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Mon, 11 Nov 2019 20:28 GMT

The Fudge Patch

Lifestyle & Health

Hannah Bardsley - 7Dnews London

Fri, 31 May 2019 16:03 GMT

“I sell poison to kids.” Patch does not sell poison to kids. I want to put that out there right now. He does sell fudge though, which if you talk to some food bloggers, health gurus, and nutritionists might be called poison – it’s all sugar – but it’s really not the same thing as arsenic is it?

Patch also tells me that he is happy to teach people how to make fudge. For free too. He won’t charge, because that is boring, all you have to do is write 1500 words on ‘why you want it.’ It doesn’t even have to be about fudge, it could even be a story… Consider this my submission.

I wandered into the Fudge Patch on a sunny bank holiday Monday in May. May is nothing but bank holidays, it’s wonderful. The first thing that pulled me in was a sign that had caught my friend’s attention, it said “Free Fudge.”

We were greeted by ridiculously cheerful and chatty staff and the offer of trying literally any piece of fudge that we wanted. Not in the ‘judge-y’ way an ice cream parlour technically lets you try everything but starts huffing and puffing when you keep asking for more. But in such a generous sort of way that I don’t think they would care if I ate a whole slice worth of fudge in different flavoured tasters.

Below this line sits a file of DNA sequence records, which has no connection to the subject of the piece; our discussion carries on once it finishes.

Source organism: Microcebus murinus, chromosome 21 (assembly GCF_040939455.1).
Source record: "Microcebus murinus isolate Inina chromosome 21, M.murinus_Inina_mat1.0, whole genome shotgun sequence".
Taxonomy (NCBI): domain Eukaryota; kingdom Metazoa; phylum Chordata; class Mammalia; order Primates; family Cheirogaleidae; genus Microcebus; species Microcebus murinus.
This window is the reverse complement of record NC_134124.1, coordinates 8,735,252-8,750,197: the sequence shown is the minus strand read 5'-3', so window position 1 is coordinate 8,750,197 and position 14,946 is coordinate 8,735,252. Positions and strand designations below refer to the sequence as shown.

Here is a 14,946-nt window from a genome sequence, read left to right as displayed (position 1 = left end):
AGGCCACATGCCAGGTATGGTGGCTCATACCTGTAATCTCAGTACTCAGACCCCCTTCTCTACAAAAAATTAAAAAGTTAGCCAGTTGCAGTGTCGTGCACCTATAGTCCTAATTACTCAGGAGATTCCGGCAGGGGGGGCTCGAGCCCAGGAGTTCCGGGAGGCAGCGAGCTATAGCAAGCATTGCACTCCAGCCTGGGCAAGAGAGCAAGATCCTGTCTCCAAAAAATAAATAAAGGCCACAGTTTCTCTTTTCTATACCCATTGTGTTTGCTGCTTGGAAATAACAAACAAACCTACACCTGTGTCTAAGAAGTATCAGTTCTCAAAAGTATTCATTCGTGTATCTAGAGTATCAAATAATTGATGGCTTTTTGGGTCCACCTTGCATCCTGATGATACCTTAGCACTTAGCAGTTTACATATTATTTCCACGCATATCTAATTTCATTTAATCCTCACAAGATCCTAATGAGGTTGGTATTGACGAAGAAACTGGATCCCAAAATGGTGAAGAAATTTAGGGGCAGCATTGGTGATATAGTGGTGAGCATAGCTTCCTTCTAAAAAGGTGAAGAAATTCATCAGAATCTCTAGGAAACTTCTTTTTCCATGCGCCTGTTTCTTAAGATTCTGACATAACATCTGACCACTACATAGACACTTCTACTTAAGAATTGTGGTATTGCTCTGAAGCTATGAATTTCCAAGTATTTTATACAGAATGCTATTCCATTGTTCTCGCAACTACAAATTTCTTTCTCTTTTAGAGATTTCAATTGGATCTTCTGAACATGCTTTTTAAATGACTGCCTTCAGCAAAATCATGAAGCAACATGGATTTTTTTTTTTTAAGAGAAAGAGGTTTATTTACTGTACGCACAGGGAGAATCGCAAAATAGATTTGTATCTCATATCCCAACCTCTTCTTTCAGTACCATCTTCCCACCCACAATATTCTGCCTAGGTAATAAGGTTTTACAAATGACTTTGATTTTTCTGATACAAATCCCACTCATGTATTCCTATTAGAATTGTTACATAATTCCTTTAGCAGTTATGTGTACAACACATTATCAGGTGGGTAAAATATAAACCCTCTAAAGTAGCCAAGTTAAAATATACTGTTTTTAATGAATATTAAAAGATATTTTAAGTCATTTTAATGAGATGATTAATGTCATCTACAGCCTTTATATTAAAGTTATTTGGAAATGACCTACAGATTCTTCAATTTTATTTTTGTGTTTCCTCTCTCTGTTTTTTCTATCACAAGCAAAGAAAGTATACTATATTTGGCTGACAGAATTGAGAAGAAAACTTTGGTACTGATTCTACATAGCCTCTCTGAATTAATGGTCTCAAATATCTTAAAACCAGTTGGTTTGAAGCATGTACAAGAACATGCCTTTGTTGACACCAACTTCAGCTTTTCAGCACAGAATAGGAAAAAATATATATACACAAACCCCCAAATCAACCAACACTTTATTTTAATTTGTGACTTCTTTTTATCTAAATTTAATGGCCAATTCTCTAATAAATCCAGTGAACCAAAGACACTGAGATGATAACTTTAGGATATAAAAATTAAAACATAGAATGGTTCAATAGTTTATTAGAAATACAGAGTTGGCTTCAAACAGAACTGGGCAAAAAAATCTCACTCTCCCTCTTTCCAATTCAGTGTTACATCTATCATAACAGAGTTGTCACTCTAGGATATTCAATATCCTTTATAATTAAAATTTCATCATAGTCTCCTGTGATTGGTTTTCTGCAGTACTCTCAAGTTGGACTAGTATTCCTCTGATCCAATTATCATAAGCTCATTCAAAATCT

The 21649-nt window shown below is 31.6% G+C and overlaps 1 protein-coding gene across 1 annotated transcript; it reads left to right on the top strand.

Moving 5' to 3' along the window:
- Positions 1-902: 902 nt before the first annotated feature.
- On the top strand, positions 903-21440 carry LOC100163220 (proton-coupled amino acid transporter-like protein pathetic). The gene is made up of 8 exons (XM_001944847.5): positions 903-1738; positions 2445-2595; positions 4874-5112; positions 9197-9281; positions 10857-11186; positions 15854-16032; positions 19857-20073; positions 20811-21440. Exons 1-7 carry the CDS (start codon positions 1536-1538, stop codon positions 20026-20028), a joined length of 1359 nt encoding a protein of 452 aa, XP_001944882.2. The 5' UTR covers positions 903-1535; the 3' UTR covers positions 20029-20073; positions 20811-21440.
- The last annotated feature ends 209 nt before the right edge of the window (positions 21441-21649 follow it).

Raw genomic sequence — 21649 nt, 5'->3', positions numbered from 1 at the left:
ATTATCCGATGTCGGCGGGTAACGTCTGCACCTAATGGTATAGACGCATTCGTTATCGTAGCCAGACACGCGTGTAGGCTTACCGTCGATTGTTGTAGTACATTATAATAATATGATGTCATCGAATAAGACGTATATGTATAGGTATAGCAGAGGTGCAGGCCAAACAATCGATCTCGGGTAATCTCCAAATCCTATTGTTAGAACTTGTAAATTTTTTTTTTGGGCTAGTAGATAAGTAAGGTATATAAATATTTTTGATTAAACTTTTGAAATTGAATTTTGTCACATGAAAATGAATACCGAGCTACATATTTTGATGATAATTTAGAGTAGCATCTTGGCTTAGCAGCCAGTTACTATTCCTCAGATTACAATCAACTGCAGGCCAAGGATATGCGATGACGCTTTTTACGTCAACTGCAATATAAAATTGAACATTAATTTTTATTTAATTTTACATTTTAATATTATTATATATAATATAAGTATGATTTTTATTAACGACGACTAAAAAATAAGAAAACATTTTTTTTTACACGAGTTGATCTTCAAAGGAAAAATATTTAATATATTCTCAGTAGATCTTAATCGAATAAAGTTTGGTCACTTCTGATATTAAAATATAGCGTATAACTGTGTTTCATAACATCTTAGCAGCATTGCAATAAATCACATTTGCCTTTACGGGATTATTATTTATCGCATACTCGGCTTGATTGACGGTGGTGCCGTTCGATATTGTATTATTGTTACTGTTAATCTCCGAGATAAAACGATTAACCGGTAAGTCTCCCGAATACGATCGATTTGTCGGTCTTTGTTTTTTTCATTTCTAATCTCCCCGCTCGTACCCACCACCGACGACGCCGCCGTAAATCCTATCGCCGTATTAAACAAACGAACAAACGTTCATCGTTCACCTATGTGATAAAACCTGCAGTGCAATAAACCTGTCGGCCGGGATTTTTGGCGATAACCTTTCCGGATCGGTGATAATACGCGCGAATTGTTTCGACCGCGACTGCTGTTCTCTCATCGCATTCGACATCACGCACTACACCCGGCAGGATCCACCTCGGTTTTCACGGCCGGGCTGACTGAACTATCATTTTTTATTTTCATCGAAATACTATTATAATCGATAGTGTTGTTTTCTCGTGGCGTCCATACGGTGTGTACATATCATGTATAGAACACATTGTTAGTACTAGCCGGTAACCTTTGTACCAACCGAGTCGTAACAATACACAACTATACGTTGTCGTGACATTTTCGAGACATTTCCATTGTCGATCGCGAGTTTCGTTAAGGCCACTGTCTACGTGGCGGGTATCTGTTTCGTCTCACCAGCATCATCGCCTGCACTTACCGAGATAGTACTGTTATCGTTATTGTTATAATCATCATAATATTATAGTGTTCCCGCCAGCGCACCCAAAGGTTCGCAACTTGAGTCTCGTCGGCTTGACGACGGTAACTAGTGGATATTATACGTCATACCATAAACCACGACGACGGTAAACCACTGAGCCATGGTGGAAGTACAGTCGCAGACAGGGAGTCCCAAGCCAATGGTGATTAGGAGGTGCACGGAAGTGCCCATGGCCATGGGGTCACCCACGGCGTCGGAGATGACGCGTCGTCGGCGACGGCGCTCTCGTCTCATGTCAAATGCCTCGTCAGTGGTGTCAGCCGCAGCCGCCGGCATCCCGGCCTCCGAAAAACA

The atmosphere is just as friendly and fun when we turn up to interview Patch. Normally it’s the job of the interviewer to put the interviewee at ease, but Patch’s friendly hello brings us into the store with an enlarged sense of confidence. This is going to be fun.

And it is. “We are silly in this sweet shop.” Patch leads us through the fudge making process. What goes into fudge. Sugar, more sugar and even more sugar, and then whatever you might need to flavour it. Toffee, salt, rum soaked raisins even.

Patch opened this bright fudge shop in Greenwich Markets just 11 months ago. His girlfriend providing him with the loan he needed to set up shop. It sounds like Patch was a pretty safe gamble though.

He started making fudge at the age of 16, in the British chain, The Fudge Kitchen. “Everyone else moved on,” he tells us, “but I never grew up. I kept doing it and found 

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